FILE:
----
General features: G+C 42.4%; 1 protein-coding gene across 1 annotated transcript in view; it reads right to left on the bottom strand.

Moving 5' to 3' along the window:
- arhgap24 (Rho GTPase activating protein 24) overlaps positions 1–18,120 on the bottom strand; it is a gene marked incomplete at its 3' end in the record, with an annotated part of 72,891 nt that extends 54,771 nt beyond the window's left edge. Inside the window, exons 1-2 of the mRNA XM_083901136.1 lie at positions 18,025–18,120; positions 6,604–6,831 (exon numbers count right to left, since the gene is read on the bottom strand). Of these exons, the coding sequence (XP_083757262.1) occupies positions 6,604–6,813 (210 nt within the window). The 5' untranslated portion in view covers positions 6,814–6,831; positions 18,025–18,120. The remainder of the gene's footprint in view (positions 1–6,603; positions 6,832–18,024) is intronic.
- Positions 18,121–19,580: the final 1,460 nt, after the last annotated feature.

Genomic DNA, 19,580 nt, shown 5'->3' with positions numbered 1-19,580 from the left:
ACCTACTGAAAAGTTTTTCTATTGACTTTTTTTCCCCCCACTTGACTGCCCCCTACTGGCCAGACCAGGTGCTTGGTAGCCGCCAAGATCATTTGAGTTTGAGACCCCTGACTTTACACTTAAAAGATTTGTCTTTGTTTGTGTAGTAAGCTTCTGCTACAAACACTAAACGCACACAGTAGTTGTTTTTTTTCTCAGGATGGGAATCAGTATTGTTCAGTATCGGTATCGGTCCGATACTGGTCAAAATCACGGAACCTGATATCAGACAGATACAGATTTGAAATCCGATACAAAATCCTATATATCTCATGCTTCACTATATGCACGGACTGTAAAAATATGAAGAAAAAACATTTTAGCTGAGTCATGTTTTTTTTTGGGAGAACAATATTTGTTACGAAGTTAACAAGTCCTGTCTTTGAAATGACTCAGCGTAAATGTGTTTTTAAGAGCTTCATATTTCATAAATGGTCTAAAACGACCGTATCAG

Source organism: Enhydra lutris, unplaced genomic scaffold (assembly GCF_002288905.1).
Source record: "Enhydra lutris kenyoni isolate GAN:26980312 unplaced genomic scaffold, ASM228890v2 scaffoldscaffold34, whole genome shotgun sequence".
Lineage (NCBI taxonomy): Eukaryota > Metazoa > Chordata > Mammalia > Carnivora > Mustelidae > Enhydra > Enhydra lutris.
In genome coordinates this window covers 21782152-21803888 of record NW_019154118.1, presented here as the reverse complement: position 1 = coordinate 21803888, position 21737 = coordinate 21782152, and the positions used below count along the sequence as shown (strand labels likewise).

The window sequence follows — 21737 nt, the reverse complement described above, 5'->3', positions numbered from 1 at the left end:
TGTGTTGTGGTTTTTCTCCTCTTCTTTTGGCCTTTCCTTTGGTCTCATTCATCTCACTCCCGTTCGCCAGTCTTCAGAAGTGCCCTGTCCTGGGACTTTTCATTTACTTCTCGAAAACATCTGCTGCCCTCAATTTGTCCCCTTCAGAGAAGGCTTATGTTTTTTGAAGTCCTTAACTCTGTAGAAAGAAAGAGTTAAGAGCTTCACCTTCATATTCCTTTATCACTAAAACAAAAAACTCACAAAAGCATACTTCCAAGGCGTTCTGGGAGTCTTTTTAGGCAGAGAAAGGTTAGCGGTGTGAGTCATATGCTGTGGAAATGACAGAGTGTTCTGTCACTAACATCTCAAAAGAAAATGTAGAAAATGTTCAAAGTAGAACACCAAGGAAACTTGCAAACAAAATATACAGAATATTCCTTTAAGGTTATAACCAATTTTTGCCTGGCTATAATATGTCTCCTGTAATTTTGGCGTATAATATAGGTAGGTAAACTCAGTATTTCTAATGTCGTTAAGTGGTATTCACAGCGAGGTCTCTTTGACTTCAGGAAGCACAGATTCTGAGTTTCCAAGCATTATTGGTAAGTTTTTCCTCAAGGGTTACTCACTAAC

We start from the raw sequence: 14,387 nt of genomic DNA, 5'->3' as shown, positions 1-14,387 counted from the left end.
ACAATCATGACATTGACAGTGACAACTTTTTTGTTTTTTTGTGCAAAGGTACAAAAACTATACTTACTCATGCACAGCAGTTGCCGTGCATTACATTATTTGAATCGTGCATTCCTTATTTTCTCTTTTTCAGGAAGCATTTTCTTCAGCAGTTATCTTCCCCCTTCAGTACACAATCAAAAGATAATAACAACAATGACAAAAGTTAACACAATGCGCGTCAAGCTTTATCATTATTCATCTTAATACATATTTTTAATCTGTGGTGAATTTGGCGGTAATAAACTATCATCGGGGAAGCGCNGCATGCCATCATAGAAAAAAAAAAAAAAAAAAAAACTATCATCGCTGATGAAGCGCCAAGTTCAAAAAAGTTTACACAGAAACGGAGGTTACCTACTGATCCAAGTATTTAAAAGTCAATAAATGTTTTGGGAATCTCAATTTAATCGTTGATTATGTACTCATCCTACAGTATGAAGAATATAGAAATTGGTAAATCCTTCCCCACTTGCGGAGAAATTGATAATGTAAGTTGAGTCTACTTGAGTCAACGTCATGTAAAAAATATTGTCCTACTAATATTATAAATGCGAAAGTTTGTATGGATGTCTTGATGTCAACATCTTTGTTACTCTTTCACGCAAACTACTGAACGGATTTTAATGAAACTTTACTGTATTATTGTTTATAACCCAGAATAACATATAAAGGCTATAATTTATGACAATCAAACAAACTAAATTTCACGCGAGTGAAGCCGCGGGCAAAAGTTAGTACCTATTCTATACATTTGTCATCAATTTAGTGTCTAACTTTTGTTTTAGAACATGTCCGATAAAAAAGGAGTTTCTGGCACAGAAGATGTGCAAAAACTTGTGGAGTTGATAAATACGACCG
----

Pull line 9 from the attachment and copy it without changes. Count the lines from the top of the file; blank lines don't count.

Lineage (NCBI taxonomy): Eukaryota > Metazoa > Chordata > Mammalia > Carnivora > Mustelidae > Enhydra > Enhydra lutris.